Using Your Windlass

Maxwell HRC Horizontal WindlassWhether you’ve installed a new windlass, or have bought a new boat and are using one for the first time, here’s some important tips on how to treat your windlass properly.  When referring to “rode” below, we mean the chain and/or rope you have attached to your anchor.  When referring to “scope”, we mean the amount of rode you intend to lay out between the anchor and your boat.

  • After a long passage – especially a rough one – your rode may become a jumbled mess within the anchor locker, making it much harder for the windlass to deploy.  Before anchoring, make sure to take a look in the locker and reorganize your rode as needed for ease of deployment.
  • If lowering the anchor in “free-fall” mode (by manually loosening the clutch mechanism), make sure you have good control of the speed at which the anchor and rode are deploying and can easily stop is at the right time – which can take some practice!  It is NOT recommended to use this method in deep waters as the overall weight of the chain can quickly overcome your ability to stop its deployment when using the free-fall technique.
  • When starting to anchor, as your intended scope is playing out (assuming you are not using the free-fall option), make sure you are not reversing the boat too quickly, putting undue pressure on windlass.
  • After you’ve released the amount of scope you intend to use, but before testing the set of your anchor, deploy a chain stopper or snubbing device to put the testing pressure on the boat, not the windlass.
  • Once you are sure the anchor is set and have finished the process of anchoring, if you haven’t already (during testing) – deploy a chain stopper or snubber.  This transfers the load of lying at anchor to the structural part of the boat, instead of the windlass.  This is critical if you get caught in a bad anchorage with higher winds and waves as the drive shaft of the windlass can be bent under the higher loads if not properly snubbed.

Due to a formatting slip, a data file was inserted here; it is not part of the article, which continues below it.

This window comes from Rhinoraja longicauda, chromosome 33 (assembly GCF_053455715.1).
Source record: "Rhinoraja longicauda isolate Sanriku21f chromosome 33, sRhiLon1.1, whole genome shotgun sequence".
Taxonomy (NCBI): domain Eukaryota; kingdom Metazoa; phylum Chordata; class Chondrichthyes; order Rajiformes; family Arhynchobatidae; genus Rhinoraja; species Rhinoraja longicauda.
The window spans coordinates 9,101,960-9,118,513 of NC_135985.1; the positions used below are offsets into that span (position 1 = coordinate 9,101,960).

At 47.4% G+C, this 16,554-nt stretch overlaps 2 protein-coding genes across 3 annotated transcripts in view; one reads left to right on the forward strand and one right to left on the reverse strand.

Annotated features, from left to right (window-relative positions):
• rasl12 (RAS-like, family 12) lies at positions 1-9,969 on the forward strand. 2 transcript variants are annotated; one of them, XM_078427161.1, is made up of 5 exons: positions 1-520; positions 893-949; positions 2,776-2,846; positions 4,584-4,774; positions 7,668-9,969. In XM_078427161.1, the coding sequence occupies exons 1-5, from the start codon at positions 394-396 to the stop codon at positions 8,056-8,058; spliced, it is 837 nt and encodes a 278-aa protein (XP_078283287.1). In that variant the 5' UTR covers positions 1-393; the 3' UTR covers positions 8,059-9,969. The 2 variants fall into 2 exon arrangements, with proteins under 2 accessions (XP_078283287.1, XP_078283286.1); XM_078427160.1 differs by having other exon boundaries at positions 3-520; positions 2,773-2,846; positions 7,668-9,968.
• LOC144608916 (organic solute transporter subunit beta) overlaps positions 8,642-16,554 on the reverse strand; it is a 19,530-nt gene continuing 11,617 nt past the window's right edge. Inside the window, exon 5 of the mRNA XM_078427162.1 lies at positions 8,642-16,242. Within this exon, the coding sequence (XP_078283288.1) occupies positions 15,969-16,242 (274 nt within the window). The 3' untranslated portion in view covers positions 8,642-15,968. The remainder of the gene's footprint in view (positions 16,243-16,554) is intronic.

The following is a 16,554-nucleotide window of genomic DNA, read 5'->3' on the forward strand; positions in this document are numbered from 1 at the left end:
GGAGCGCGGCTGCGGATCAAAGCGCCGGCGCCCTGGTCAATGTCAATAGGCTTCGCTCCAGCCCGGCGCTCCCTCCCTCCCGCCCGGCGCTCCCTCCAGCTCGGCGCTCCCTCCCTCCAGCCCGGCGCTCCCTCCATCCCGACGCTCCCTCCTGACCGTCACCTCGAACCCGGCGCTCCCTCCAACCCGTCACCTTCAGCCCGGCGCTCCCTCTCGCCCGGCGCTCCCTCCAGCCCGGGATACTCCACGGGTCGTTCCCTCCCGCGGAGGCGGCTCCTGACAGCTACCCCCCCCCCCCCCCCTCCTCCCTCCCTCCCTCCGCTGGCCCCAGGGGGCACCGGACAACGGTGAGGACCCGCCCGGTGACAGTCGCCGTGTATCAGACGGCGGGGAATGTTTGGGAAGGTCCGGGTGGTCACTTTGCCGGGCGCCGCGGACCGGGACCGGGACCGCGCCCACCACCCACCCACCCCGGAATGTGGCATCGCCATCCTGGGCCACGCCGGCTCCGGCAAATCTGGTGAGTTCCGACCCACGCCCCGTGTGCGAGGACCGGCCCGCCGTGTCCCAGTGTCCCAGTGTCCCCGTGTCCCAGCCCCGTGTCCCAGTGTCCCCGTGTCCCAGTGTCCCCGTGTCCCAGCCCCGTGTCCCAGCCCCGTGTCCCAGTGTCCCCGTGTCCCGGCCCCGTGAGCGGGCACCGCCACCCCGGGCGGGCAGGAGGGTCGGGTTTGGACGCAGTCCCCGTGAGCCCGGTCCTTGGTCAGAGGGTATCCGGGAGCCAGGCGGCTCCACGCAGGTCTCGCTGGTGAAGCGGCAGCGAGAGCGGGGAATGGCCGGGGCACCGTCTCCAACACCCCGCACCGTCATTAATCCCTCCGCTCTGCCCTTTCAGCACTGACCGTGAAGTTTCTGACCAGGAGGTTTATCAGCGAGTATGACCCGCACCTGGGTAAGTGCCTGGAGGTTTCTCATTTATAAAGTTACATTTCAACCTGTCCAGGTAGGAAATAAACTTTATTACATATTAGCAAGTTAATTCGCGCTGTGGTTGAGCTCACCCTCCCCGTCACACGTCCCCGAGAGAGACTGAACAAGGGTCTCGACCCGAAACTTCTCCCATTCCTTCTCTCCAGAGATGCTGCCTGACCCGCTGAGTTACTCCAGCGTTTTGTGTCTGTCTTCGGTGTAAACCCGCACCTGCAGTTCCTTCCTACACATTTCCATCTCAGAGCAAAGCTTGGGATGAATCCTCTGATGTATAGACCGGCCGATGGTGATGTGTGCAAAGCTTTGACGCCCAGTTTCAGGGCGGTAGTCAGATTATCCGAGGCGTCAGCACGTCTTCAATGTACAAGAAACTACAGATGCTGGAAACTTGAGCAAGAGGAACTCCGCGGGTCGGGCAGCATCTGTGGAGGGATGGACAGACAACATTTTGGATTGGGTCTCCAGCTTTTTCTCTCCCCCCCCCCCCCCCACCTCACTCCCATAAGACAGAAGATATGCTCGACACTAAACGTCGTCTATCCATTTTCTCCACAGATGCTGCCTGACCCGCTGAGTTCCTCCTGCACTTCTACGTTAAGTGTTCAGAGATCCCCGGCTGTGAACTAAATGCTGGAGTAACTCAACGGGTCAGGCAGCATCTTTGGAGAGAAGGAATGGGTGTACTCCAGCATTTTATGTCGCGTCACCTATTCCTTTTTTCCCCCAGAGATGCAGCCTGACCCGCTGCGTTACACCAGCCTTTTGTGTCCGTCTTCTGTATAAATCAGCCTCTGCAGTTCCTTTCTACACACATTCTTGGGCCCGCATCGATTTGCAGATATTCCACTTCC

• When beginning the anchor recovery process, use your engine to move the boat forward to start retrieving the rode.  Do not use the windlass to move the boat forward as it puts too much pressure on the unit – especially when fighting wind or waves. 
  • Lewmar V700 Vertical WindlassWhen ready to break the anchor free from the seabed, use the engine or wave action to help, not the windlass.
  • When done up-anchoring, secure your anchor to the bow to avoid accidental deployment while underway – especially if doing a longer passage or if you are experiencing high wind or rough wave action.
  • If you buy a new windlass or chain – make sure you buy the proper chain wheel for your windlass to match the chain.  These tend to be very finicky and if they don’t match, you will have constant issues with chain jumping or jamming.
  • During windlass installation or when replacing your rode, make sure you have enough “fall” space between the deck and where the rode will be stored.  If you will be using rope, you need to have almost twice the fall distance as the additional drop is needed to avoid the chance of rode piling up and causing jams.
  • If at all possible, cover the windlass when it’s not in use and crank it periodically if not using for long periods to re-distribute the lubricating oil in the gears.
  • Periodically check the windlass on/off switch for corrosion and make sure there is a circuit breaker installed in the windlass wiring (preferably close to the battery) to ensure the breaker will trip if the event of unexpected excessive current flow.
  • Performing the recommended annual maintenance will save your windlass from an early death – especially with frequent usage.   It’s easy and quick and you’ll be glad you did if you get into a hairy situation! 

If you follow these recommendations, we are sure your windlass will live a long and productive life – especially when you need it the most.  For more information on this topic, see our Navigator on Selecting a Windlass, or feel free to contact our product experts at (800) 426-6930.

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